Open main menu

Carl Gottlieb (born March 18, 1938) is an American screenwriter, actor, comedian and executive. He is probably best known for co-writing the screenplay for Jaws and its first two sequels, as well as directing the 1981 film Caveman.

Carl Gottlieb
Gottlieb in 2009
Gottlieb in 2009
Born (1938-03-18) March 18, 1938 (age 81)
New York City, New York, United States
OccupationActor, comedian, screenwriter
GenreComedy, thriller
Notable worksJaws


Early lifeEdit

Gottlieb was born to a middle class Jewish family[1] in New York City, the son of Elizabeth, a medical administrative assistant, and Sergius M. Gottlieb, an engineer.[2] After studying drama at Syracuse University, he became a member, in the 1960s, of the San Francisco improvisational comedy troupe "The Committee". They made one feature film: A Session with the Committee.


He began writing comedy for TV, contributing to The Smothers Brothers Comedy Hour for which he won an Emmy Award in 1969, The Music Scene, The Bob Newhart Show, All in the Family, and The Odd Couple. Minor acting roles have included Robert Altman's M*A*S*H and the film Clueless.

Gottlieb also cowrote David Crosby's two autobiographies, 1989's Long Time Gone and 2006's Since Then.


Gottlieb was hired as an actor to appear as Harry Meadows, the editor of the local newspaper, in Jaws. He was hired by his friend, Steven Spielberg, to redraft the script, adding more dimensions to the characters, particularly humour. His redrafts reduced the role of Meadows (who still appears in the Town Hall corridor and the Tiger Shark scene).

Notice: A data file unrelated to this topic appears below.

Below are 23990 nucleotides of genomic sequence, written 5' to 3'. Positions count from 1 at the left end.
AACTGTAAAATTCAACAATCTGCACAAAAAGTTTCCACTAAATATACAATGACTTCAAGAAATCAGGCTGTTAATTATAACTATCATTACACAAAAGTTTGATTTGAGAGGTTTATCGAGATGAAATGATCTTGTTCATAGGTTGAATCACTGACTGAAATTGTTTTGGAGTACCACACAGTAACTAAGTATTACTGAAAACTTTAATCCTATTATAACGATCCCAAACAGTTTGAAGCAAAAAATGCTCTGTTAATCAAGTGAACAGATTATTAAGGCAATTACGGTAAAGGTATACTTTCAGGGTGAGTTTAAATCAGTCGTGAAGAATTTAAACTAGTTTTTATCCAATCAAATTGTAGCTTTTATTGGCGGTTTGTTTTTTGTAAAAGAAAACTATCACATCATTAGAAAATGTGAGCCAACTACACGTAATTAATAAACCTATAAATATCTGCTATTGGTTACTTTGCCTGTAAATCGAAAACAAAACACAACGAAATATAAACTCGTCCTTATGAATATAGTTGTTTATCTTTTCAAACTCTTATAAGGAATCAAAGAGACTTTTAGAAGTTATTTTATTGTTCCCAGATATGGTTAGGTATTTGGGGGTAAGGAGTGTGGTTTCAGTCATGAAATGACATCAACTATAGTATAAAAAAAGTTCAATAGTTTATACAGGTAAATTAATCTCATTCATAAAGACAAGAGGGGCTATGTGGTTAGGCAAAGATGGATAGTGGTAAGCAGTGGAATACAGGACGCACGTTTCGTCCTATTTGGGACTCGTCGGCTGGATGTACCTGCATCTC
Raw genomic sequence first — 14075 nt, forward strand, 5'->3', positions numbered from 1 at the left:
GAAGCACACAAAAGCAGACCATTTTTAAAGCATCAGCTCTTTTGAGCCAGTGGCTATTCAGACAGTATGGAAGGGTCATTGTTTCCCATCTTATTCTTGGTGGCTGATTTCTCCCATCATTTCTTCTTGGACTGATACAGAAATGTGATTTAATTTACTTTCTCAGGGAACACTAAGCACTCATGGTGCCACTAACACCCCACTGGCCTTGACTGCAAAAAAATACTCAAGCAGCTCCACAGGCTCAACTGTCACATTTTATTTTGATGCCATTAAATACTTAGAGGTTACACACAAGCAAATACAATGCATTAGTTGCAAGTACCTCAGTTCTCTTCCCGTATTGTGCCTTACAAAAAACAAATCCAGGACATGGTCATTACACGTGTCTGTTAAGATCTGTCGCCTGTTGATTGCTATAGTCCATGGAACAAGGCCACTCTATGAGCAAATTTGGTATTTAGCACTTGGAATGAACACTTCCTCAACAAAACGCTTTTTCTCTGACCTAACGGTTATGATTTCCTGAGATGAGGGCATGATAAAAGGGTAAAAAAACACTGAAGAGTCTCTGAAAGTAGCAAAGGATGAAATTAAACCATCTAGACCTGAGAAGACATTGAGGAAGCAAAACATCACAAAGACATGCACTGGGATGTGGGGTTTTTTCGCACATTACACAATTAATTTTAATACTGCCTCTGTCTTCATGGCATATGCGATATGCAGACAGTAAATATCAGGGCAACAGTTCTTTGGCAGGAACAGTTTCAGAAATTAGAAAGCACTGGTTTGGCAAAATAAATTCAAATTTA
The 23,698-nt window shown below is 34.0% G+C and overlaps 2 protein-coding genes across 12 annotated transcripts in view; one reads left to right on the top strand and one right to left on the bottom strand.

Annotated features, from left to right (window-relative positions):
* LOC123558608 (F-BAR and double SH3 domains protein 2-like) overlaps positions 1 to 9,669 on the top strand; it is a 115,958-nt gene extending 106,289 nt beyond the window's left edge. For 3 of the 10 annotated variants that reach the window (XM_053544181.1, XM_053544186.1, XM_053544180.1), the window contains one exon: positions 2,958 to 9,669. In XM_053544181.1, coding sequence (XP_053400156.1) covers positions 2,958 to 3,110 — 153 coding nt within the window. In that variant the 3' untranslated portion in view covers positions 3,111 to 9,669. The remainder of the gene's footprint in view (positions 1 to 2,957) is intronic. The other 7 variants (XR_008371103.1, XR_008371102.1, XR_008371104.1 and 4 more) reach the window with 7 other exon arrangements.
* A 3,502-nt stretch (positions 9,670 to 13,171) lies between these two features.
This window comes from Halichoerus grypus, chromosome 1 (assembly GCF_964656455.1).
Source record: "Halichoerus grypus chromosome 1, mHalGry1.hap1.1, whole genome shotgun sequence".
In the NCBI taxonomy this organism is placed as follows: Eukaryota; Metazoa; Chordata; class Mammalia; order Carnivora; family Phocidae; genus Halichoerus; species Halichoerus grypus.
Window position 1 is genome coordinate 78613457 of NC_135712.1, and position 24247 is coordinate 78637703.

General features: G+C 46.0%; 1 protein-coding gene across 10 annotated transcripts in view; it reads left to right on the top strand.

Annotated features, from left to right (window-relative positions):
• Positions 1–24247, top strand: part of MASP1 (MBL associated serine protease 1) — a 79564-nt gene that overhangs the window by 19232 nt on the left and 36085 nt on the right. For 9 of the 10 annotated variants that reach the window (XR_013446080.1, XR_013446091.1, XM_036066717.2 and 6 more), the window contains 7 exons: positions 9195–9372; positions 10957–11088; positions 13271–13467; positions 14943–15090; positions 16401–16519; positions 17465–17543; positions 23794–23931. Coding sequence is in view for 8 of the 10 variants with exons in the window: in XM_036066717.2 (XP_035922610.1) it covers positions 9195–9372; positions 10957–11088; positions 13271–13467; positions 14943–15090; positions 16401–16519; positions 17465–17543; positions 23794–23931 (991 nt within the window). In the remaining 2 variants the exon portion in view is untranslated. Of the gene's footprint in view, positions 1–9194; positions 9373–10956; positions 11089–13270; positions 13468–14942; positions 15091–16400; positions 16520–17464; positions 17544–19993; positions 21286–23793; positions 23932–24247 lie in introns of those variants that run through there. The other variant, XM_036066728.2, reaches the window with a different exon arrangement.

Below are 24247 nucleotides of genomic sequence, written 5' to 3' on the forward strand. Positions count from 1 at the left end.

He wrote a book, The Jaws Log, about the notoriously difficult production of the film.[3] Bryan Singer has referred to it as being "like a little movie director bible".[4]

He was enlisted under similar circumstances to work on the Jaws 2 screenplay. He co-wrote the screenplays for The Jerk, in which he played Iron Balls McGinty, and Jaws 3-D. Gottlieb contributes to Jaws related activities, such as interviews (including the documentary The Shark Is Still Working) and attended JawsFest on Martha's Vineyard in June 2005.

Writers' politicsEdit

He joined the Writers Guild of America in 1968 after becoming interested in Guild politics and with a desire to serve fellow writers following writers' strikes in the 1970s and 1981. He ran for the Board of Directors in 1983, and was re-elected for numerous terms thereafter, including two stints as vice-president (1991–1994). He was again appointed VP of the Writers Guild of America, West in 2004[5] and served until the following year.[6] In September 2011, he was elected as WGA-West Secretary-Treasurer.[7]

Filmography (as actor)Edit

Year Title Role Notes
1968 Maryjane Larry Kane
1970 MASH 'Ugly John'
1972 Up the Sandbox Vinnie
1973 The Long Goodbye Wade Party Guest Uncredited
1975 Jaws Ben Meadows
1976 Cannonball Terry McMillan
1979 The Jerk Iron Balls McGinty
1983 The Sting II Maitre D'
1984 Johnny Dangerously Dr. Magnus
1985 Into the Night Federal Agent
1995 Clueless Priest
2017 Decker Himself TV series, 1 episode


  1. ^ Gans, Herbert j. (1999). Making Sense of America: Sociological Analyses and Essays. Rowman & Littlefield Publishers. p. 326. ISBN 978-0847690411.
  2. ^ Carl Gottlieb Biography (1938-)
  3. ^ Valcourt, Keith (28 July 2016). "'Jaws' screenwriter Gottlieb says classic film still has its bite". Washington Times. Retrieved 19 May 2019.
  4. ^ Singer, Bryan. "Reviews". The Jaws Log. Retrieved 19 May 2019.
  5. ^ Scott, Gabriel (23 March 2004). "Writers Guild of America, west Appoints Carl Gottlieb New Vice President". Writers Guild of America News. Archived from the original on 20 September 2005. Retrieved 19 May 2019.
  6. ^ Scott, Gabriel (20 September 2005). "2005 WGAw Officer and Board Election Results". Writers Guild of America West. Archived from the original on 13 June 2010. Retrieved 19 May 2019.
  7. ^ Mitchell, Gregg (September 16, 2011). "Writers Guild of America, West Announces 2011 Officers and Board 0f Directors Election Results". Writers Guild of America West. Archived from the original on 4 October 2011. Retrieved 19 May 2019.

External linksEdit